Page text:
"The thunder you mean. In what direction did the storm arise?"

"In the direction of the s-h-o-e-s." Aunt Mary spelled the word so that
Ida need not understand.

"To look at her now, one would think there never could be a storm."

The little girl sat in a high chair by the side of her father,
diligently engaged in eating her bread and milk.

"I know what kind of storms you mean," said Berty, laughing.

"Yes, I suppose so," answered his father. "You are quite a man, you

"There were never such storms in his day," remarked Aunt Mary, glancing
kindly in the face of her favorite nephew.

"Please, aunty, give Ida some cake!" asked the little girl, holding out
her plate.

"Yes, dear;" and then added, "I wish her mother could see her now."

"We have a nice young lady at table this evening," remarked Mr. Kent.
"I would to have her come here to tea every night."

"I'm going to be good all the time now," said Ida, smiling in her
father's face.



IDA KENT was a very handsome child. Her face was round and fair, her
eyes deep-blue, her mouth small and rosy, and her hair rippled and
curled all over her head. This was a great affliction to Ida; for, as
it hung in ringlets over her neck, it took a long time in the morning
to comb out the snarls.

Mrs. Kent, too, used to dread the job; and was always happy when it was
completed without arousing Ida's temper. Many a time she had threatened
to cut off the curls; but her husband would not consent. He felt very
proud of them, and could not be made to believe that the child would be
better without them.

Mamma used to get a bowl of water, a towel to pin around Ida's neck,
the comb and brush all ready before she called the little girl; and
then she tried to amuse her by telling some funny stories.

A few mornings after Mrs. Kent's sickness, Ida sat in her mother's lap,
and all was going on beautifully, when an unlucky snarl caught in the
comb, giving it quite a pull.

As quick as thought, the child turned and struck her mother in the face.

"If you do that again, I'll whip you, naughty mamma!" she cried, her
face growing very red and angry.

"Stop, Ida! You mustn't talk so; it's wicked," said Mrs. Kent, holding
the child's hands. "You know mamma didn't mean to pull; but I shall
have to punish you with a rod, if you strike me, or talk so; it is very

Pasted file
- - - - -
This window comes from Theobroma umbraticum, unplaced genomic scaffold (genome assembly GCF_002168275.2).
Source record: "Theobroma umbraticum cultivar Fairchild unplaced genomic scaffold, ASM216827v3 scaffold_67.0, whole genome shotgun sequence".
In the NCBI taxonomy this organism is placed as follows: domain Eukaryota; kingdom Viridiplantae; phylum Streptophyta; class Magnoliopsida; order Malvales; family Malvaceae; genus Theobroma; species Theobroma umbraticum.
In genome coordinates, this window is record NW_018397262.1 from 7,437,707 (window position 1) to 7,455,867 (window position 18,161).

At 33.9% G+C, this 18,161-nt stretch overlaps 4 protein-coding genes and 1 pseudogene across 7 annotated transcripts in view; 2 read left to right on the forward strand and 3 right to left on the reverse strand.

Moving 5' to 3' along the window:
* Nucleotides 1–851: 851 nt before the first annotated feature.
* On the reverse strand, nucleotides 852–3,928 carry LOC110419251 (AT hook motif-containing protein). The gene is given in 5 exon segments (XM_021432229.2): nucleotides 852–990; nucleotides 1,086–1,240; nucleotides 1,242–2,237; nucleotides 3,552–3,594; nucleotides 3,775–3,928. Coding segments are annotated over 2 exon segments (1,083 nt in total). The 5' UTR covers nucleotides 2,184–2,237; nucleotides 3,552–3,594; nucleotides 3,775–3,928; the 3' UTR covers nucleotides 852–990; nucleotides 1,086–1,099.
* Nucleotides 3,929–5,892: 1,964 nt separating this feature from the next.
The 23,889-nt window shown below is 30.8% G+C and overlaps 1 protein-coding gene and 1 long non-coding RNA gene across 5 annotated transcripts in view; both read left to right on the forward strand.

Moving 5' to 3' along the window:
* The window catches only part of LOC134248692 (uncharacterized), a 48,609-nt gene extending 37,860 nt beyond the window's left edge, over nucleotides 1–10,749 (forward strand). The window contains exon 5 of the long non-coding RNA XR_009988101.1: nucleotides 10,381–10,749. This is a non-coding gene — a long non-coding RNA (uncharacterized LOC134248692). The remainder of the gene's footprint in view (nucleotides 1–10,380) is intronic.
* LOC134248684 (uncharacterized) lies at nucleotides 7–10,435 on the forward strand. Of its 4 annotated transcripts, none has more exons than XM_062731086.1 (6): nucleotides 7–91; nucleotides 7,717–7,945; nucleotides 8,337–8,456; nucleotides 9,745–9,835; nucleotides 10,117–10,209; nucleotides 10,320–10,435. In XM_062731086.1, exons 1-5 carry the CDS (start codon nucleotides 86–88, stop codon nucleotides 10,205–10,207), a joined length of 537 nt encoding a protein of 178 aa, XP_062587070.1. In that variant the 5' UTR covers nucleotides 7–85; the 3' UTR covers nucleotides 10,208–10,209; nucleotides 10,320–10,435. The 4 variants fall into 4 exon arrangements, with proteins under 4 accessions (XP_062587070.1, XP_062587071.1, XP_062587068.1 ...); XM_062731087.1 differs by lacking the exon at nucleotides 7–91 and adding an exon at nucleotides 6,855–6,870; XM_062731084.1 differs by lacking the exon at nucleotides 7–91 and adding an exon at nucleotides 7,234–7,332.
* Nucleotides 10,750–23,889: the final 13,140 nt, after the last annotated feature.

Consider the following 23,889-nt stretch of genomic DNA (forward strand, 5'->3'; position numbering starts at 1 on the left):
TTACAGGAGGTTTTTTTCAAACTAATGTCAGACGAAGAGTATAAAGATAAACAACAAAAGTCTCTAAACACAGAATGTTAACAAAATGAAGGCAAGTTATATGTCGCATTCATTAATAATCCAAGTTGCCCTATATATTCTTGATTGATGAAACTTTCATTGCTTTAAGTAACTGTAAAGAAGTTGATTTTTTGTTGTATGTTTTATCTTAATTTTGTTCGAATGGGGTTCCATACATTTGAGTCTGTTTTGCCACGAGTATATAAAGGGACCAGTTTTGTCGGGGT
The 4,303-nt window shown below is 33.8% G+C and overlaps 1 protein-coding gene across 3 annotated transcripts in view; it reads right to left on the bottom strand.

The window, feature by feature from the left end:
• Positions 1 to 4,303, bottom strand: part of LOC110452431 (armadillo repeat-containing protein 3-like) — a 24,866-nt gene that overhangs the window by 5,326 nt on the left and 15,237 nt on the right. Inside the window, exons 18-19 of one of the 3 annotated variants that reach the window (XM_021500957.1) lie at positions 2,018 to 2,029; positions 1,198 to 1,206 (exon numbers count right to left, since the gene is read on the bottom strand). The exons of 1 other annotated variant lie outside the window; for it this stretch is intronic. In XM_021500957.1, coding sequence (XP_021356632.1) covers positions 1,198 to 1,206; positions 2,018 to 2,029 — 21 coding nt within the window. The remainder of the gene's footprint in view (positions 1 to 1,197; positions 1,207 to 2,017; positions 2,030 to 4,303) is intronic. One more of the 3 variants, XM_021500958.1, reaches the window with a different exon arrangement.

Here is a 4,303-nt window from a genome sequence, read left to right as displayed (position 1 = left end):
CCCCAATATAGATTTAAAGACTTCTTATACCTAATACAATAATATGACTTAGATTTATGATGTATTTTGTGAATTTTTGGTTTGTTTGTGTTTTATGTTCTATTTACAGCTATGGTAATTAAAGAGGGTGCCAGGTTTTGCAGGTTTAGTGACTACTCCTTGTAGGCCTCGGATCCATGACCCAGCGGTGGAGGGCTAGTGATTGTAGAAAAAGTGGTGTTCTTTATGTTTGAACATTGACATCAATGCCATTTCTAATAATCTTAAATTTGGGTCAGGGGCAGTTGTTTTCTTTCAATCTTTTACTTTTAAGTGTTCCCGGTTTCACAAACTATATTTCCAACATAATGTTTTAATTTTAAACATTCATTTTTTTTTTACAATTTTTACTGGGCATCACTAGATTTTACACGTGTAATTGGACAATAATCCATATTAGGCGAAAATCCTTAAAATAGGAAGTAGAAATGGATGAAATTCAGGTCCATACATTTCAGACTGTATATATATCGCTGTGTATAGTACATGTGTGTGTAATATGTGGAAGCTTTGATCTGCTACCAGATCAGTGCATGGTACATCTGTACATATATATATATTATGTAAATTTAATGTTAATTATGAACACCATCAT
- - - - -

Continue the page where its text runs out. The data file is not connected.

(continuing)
"I won't have my hair done any more!" screamed the naughty girl,
kicking with all her might.

"Ida!" called out her father from the next room. "Stop that! Do you
know, child, whom you are talking to?"

Berty came in at this minute, and Mrs. Kent took advantage of this
opportunity while her attention was engaged to finish the curls.

In a few moments she had forgotten all about her trouble. She came up
to kiss papa, her mouth looking as sweet as a ripe cherry, and then
went dancing about the room as happy as happy could be.

When her brother had led her to the parlor, Mrs. Kent said with a sigh,
"That is the way she acts more than half the time while I am curling
her hair. I have tried whipping, and coaxing, and everything I can
think of. Her passion grows worse every day."

"I have always hoped she would outgrow it," answered Mr. Kent; "but I
see something must be done."

"If you'll tell me what, I'll thank you," murmured the mother in a
discouraged tone.

The next week a lady called to see Aunt Mary. Ida was playing quietly
with some blocks in the corner of the room, when the visitor caught a
glimpse of her.

"Oh, what a darling little girl!" she exclaimed. "Come and see me, my

Ida obeyed, walked slowly across the floor, and glanced shyly in the
lady's face from under her curls.

"You little beauty!" repeated the stranger, taking the child in her lap.

"Don't touch the lady's bonnet," said Aunt Mary, seeing that her friend
began to look annoyed at having her flowers pulled out of place.

"I will! I will!" And Ida gave a rose-bud a sudden jerk which left it
in her hand.

The lady put her upon the floor; and Aunt Mary was so mortified that
she caught her up and carried her screaming from the room.

"I am sorry, for your sake, I spoke to the child," apologized the
visitor; "but she looked so smiling I never thought of her having such
a temper."

"I never saw such a passionate girl," murmured Aunt Mary, looking as if
she were going to cry, "I always feel as if an avalanche were hanging
over my head. Sometimes she's as sweet and loving as a June rose; and,
in a moment, her temper is beyond control."

"Is she well governed?"

"It is difficult to know what to do with one of her disposition. Both
my brother and his wife are very solicitous concerning her. I wonder
often at my sister's patience. She has tried whipping and shutting her